With joyous music in their flow.

God of the dark and heavy deep!

The waves lie sleeping on the sands,
Till the fierce trumpet of the storm

Hath summoned up their thundering bands;
Then the white sails are dashed like foam,
Or hurry, trembling, o'er the seas;
Till, calmed by thee, the sinking gale
Serenely breathes, "Depart in peace!"

God of the forest's solemn shade!
The grandeur of the lonely tree,
That wrestles singly with the gale,

Lifts up admiring eyes to thee;
But more majestic far they stand,

When side by side their ranks they form,
To wave on high their plumes of green,
And fight their battles with the storm.

God of the light and viewless air!
Where summer breezes sweetly flow,
Or, gathering in their angry might,

The fierce and wintry tempests blow,
All-from the evening's plaintive sigh,
That hardly lifts the drooping flower,
To the wild whirlwind's midnight cry
Breathe forth the language of thy power.

God of the fair and open sky!

How gloriously above us springs The tented dome, of heavenly blue,

Suspended on the rainbow's rings! Each brilliant star, that sparkles through, Each gilded cloud, that wanders free In evening's purple' radiance, gives The beauty of its praise to thee.

God of the rolling orbs above!

Thy name is written clearly bright In the warm day's unvarying blaze,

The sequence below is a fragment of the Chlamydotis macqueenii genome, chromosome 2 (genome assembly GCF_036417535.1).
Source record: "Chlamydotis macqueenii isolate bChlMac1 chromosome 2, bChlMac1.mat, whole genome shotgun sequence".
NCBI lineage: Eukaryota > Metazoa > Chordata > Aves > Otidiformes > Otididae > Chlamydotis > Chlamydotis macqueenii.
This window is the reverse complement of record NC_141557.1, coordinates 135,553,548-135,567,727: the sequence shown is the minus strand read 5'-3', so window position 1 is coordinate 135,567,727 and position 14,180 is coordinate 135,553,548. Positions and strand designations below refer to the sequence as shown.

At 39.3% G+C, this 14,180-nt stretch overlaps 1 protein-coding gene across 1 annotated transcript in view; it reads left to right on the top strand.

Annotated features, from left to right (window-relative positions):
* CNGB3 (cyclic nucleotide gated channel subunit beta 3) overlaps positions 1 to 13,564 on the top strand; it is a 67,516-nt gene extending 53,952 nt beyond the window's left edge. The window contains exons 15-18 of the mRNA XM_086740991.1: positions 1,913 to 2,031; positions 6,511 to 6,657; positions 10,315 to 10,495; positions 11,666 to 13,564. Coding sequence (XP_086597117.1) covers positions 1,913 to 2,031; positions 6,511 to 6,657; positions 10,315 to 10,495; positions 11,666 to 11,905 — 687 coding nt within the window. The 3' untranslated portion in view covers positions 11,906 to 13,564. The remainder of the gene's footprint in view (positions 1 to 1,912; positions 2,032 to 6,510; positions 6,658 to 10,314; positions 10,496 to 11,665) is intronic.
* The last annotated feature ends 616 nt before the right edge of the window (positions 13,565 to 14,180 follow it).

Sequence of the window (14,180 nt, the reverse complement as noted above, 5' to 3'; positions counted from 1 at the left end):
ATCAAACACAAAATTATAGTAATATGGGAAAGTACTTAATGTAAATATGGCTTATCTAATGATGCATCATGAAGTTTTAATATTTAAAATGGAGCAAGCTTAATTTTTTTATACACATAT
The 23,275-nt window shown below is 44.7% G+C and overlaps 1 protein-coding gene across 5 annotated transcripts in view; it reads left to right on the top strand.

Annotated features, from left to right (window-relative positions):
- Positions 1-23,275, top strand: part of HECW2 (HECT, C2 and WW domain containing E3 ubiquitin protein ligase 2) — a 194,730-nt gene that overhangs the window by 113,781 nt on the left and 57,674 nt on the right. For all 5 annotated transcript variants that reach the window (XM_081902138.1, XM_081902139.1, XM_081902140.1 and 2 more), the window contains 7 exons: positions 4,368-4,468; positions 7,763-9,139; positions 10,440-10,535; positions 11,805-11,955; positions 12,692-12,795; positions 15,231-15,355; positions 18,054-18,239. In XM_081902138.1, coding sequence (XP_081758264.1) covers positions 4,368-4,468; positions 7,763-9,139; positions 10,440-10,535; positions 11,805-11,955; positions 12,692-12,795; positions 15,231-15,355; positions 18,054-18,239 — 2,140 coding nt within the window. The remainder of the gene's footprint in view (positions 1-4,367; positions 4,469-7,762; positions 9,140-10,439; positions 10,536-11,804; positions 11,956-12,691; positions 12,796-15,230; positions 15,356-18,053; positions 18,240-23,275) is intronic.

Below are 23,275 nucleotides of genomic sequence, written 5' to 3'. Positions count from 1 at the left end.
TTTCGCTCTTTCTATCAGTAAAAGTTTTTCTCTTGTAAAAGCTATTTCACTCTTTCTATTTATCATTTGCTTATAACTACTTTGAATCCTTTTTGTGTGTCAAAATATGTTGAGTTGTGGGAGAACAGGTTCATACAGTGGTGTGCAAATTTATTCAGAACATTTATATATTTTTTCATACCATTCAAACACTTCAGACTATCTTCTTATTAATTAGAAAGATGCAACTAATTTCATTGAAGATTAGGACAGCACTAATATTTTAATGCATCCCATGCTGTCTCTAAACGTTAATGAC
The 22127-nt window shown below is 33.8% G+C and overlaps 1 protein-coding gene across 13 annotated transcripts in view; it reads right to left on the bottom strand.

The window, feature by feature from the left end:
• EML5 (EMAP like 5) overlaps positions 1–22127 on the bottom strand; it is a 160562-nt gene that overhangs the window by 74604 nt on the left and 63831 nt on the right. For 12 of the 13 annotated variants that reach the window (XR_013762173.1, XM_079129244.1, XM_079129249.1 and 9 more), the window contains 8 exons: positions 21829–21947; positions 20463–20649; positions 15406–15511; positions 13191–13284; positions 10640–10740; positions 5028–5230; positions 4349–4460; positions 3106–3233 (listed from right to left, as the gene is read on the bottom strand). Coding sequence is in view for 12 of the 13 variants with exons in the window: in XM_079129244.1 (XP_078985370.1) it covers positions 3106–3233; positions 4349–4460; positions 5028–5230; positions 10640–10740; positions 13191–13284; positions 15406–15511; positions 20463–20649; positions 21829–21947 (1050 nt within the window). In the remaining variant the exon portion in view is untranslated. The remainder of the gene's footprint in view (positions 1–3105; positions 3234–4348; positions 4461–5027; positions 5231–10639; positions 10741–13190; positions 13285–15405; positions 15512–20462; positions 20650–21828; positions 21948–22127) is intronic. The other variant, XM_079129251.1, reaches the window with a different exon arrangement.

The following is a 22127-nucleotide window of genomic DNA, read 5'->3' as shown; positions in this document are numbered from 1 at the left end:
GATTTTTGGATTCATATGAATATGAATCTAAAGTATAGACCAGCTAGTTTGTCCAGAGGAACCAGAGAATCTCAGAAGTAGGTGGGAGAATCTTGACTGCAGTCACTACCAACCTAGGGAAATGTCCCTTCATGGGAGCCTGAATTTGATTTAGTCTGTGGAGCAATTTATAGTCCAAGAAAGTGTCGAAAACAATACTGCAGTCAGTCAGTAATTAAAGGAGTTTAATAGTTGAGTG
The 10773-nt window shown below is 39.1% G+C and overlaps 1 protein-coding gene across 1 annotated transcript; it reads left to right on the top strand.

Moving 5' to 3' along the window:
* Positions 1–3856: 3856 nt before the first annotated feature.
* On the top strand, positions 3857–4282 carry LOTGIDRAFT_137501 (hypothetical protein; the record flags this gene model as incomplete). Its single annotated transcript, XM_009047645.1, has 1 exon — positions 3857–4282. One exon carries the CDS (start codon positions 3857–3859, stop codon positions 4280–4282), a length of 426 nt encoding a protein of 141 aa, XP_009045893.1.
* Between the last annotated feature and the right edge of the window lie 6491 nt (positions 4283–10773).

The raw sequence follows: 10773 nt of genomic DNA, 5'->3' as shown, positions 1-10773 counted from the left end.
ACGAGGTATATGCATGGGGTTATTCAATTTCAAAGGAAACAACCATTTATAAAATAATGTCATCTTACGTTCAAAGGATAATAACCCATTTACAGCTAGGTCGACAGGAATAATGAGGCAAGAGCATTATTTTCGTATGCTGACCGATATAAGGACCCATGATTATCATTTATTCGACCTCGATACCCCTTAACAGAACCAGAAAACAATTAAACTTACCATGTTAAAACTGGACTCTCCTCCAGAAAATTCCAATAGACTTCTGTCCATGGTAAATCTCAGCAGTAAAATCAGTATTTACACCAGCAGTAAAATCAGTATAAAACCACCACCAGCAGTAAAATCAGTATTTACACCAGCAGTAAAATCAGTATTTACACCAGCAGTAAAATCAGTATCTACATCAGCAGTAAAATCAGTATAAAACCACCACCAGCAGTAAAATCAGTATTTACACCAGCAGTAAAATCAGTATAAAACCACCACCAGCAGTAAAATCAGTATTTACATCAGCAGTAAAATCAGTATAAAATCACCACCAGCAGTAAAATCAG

Or evening's golden shower of light. For every fire that fronts the sun,

And every spark that walks alone Around the utmost verge of heaven,

Were kindled at thy burning throne.

God of the world! the hour must come,
And nature's self to dust return;
Her crumbling altars must decay;

Her incense-firès shall cease to burn; But still her grand and lovely scenes

Have made man's warmest praises flow; For hearts grow holier as they trace The beauty of the world below.



Flame, flew, flown, fly, trifl'd, trifl'dst, trifles, trifl'st, sof'n, sof'n'd, sof'ns; frame, freeze, frown, laughs, laugh'st, waft, wafts, waft'st, fifth.

Passage down the Ohio. JAMES K. Paulding.

As, down Ohio's ever-ebbing tide,

Oarless and sail-less silently they glide,
How still the scene! how lifeless, yet how fair,
Was the lone land that met the stranger there!
No smiling villages, or curling smoke,
The busy haunts of busy men bespoke;

No solitary hut, the banks along,
Sent forth blithe labor's homely rustic song;
No urchin gambolled on the smooth, white sand,
Or hurled the skipping stone with playful hand,
While playmate dog plunged in the clear blue wave,
And swam, in vain, the sinking prize to save.

Where now are seen, along the river side,
Young, busy towns, in buxom painted pride,
And fleets of gliding boats, with riches crowned,
To distant Orleans, or St. Louis bound,
Nothing appeared but nature unsubdued;
One endless, noiseless, woodland solitude,
Or boundless prairie, that aye seemed to be
As level and as lifeless as the sea;

They seemed to breathe in this wide world alone,
Heirs of the earth- the land was all their own!

'Twas evening now; the hour of toil was o'er; Yet still they durst not seek the fearful shore, Lest watchful Indian crew should silent creep, And spring upon, and murder them in sleep;